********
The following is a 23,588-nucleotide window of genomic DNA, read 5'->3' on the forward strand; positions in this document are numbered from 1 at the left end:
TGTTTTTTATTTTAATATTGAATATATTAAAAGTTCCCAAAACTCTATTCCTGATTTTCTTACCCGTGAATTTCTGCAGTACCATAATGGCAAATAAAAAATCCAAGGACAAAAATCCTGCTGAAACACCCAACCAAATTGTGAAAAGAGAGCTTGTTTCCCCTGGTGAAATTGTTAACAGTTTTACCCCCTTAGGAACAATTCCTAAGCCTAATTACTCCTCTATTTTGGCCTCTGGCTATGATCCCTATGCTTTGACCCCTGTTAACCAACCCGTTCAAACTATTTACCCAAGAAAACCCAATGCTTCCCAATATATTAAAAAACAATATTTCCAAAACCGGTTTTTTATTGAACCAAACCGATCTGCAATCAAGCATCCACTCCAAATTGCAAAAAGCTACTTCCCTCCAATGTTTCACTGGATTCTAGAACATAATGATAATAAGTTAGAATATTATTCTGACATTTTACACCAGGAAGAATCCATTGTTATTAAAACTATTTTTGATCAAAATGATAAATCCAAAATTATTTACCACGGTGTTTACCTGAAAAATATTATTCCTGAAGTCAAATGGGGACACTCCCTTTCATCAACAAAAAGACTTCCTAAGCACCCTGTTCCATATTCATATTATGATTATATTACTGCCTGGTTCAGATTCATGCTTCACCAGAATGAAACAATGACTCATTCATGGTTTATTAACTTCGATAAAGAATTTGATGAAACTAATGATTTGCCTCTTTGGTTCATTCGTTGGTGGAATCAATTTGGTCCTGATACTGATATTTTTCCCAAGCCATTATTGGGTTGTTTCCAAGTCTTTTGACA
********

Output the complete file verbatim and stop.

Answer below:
The following is a 23,588-nucleotide window of genomic DNA, read 5'->3' on the forward strand; positions in this document are numbered from 1 at the left end:
TGTTTTTTATTTTAATATTGAATATATTAAAAGTTCCCAAAACTCTATTCCTGATTTTCTTACCCGTGAATTTCTGCAGTACCATAATGGCAAATAAAAAATCCAAGGACAAAAATCCTGCTGAAACACCCAACCAAATTGTGAAAAGAGAGCTTGTTTCCCCTGGTGAAATTGTTAACAGTTTTACCCCCTTAGGAACAATTCCTAAGCCTAATTACTCCTCTATTTTGGCCTCTGGCTATGATCCCTATGCTTTGACCCCTGTTAACCAACCCGTTCAAACTATTTACCCAAGAAAACCCAATGCTTCCCAATATATTAAAAAACAATATTTCCAAAACCGGTTTTTTATTGAACCAAACCGATCTGCAATCAAGCATCCACTCCAAATTGCAAAAAGCTACTTCCCTCCAATGTTTCACTGGATTCTAGAACATAATGATAATAAGTTAGAATATTATTCTGACATTTTACACCAGGAAGAATCCATTGTTATTAAAACTATTTTTGATCAAAATGATAAATCCAAAATTATTTACCACGGTGTTTACCTGAAAAATATTATTCCTGAAGTCAAATGGGGACACTCCCTTTCATCAACAAAAAGACTTCCTAAGCACCCTGTTCCATATTCATATTATGATTATATTACTGCCTGGTTCAGATTCATGCTTCACCAGAATGAAACAATGACTCATTCATGGTTTATTAACTTCGATAAAGAATTTGATGAAACTAATGATTTGCCTCTTTGGTTCATTCGTTGGTGGAATCAATTTGGTCCTGATACTGATATTTTTCCCAAGCCATTATTGGGTTGTTTCCAAGTCTTTTGACA